Rahm, Congress Members Call For Federal Money To Fight Chicago Violence
WOODLAWN — The man overseeing all the YMCAs in Chicago said the centers in Woodlawn and beyond do as much as they can to help steer Chicago's kids from violence.
Early childhood education, after school programs and anti-violence efforts run through the YMCA are available because of government funding, something that has dried up not only in Illinois but nationally, said Dick Malone, president and CEO of the YMCA of Metropolitan Chicago.
"This is the front line of our community," Malone said. "It's only because of those resources that we are able to do what we do. Those resources are shrinking every day."
Members of the U.S. House of Representative's Black Caucus joined Mayor Rahm Emanuel and other civic leaders Friday at the South Shore YMCA, 6333 S. Stony Island Ave., to advocate for more federal funding for such programs and efforts.
Led by Rep. Robin Kelly (D-2nd), the group was on hand to tout its Urban Progress initiative that the officials hope ends in a federal bill that earmarks money for anti-poverty and anti-violence efforts in inner cities.
"We cannot afford to let our American urban centers suffer any more," Kelly said.
The Urban Progress initiative is seeking federal funds to better urban areas in three ways: through economic development, enhanced community policing and common-sense gun regulation, Kelly said.
Kelly said she doesn't have a figure in mind that she would like to see earmarked toward the effort, but Emanuel did.
Emanuel said he is hopeful Congress will pass prison sentencing reform, a move which would end mandatory minimums for some crimes and also free up federal money now used to house prisoners.
The mayor said such legislation could free up as much as $20 billion over 20 years, and Emanuel said he wants 30 percent of that to go to three specific areas: after-school programs, summer jobs and mentoring initiatives.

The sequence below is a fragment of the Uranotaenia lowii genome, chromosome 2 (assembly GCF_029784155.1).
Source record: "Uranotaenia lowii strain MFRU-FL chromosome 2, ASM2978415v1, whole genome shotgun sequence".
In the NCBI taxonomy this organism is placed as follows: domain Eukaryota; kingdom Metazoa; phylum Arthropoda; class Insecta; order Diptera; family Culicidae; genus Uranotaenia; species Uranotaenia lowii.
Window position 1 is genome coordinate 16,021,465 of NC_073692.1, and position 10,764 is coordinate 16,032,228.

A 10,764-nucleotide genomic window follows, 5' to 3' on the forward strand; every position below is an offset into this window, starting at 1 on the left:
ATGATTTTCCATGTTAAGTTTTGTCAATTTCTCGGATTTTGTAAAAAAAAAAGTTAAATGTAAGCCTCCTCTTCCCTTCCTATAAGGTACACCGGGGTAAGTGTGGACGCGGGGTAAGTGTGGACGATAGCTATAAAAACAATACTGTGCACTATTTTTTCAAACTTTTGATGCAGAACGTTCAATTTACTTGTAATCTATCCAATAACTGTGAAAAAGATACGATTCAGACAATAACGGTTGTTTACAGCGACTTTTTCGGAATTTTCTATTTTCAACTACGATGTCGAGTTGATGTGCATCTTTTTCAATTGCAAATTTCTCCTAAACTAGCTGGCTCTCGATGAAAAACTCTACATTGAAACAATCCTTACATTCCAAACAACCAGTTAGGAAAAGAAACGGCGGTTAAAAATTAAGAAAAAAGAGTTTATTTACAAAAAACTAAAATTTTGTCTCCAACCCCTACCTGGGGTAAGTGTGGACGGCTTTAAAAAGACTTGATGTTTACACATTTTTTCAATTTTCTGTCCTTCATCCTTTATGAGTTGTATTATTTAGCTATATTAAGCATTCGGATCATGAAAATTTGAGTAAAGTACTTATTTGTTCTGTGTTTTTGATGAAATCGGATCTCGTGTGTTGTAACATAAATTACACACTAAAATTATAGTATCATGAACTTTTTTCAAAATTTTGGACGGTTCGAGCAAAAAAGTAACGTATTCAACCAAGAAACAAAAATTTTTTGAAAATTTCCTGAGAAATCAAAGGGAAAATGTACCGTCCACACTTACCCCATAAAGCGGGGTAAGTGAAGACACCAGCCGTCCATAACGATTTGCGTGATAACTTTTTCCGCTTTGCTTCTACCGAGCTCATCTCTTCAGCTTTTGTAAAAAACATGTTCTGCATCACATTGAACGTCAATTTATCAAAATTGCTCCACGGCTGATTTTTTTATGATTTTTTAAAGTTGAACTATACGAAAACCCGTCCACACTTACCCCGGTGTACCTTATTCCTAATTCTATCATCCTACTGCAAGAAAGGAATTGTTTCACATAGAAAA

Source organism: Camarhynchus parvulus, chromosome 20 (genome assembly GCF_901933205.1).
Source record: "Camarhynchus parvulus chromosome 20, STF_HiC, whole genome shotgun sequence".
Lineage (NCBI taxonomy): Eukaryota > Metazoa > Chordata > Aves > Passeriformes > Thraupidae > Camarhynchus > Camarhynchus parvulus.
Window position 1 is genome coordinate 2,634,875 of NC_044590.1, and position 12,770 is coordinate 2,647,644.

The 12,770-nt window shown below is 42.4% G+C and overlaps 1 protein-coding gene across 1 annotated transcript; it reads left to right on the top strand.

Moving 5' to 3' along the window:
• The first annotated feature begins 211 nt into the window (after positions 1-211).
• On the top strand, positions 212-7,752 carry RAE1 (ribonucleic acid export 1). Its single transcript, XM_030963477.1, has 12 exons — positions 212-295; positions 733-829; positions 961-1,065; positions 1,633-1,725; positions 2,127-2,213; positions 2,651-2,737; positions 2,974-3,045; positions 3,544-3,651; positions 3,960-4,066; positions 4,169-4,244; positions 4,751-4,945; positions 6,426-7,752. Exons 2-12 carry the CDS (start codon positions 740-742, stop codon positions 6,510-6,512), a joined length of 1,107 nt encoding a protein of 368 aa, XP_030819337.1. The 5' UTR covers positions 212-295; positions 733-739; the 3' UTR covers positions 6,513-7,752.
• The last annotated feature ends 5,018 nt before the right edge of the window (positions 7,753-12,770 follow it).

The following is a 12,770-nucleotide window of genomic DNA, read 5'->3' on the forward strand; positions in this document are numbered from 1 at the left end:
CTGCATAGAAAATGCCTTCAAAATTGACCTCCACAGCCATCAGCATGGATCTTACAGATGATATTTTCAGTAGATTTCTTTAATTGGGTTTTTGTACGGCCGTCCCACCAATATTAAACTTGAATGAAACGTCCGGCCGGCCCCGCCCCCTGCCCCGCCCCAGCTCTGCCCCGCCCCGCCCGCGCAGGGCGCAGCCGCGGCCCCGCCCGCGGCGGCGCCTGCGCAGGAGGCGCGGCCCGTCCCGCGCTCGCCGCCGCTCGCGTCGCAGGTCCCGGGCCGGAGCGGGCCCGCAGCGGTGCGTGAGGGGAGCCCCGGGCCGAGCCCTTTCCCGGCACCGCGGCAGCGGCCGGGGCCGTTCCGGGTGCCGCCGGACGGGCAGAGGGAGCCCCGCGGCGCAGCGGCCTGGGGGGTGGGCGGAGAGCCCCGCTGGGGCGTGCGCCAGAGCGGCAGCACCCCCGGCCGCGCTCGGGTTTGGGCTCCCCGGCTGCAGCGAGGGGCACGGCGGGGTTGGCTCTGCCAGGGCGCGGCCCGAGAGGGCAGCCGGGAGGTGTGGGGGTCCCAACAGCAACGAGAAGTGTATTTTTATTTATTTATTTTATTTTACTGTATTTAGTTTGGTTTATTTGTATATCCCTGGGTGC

Emanuel said those programs are known to reduce violence and give urban kids a leg up. He said the city is providing money for 25,000 summer jobs for inner city kids this year, even though state and federal funding for the program has been reduced by 70 percent.
"There's not an urban center that didn't have to make up for the federal government walking away," Emanuel said. "We are making up for Washington's sins. We can't keep doing it."
Though Chicago is something of a poster boy for inner city violence, the elected officials from Detroit, New York and elsewhere said it is very much a national issue.
"We want Chicago to know you're not alone," said Brenda Lawrence, a Democratic Congresswoman from Detroit. "We have a crisis in America. It's time to do the work."
Kelly said she brought the Black Caucus to Chicago's South Side to not only show the issues facing inner cities, but also to highlight some of the efforts to curb violence that can be replicated elsewhere.
The group had dinner Thursday with parents of those lost to gun violence, and on Friday they were also scheduled to visit Kids Off The Block in Roseland and Inner City Muslim Action Network in Chicago Lawn.
"I wanted to get by the national headlines about violence in the city," Kelly said. "You always hear about the lives lost, but not about the lives saved."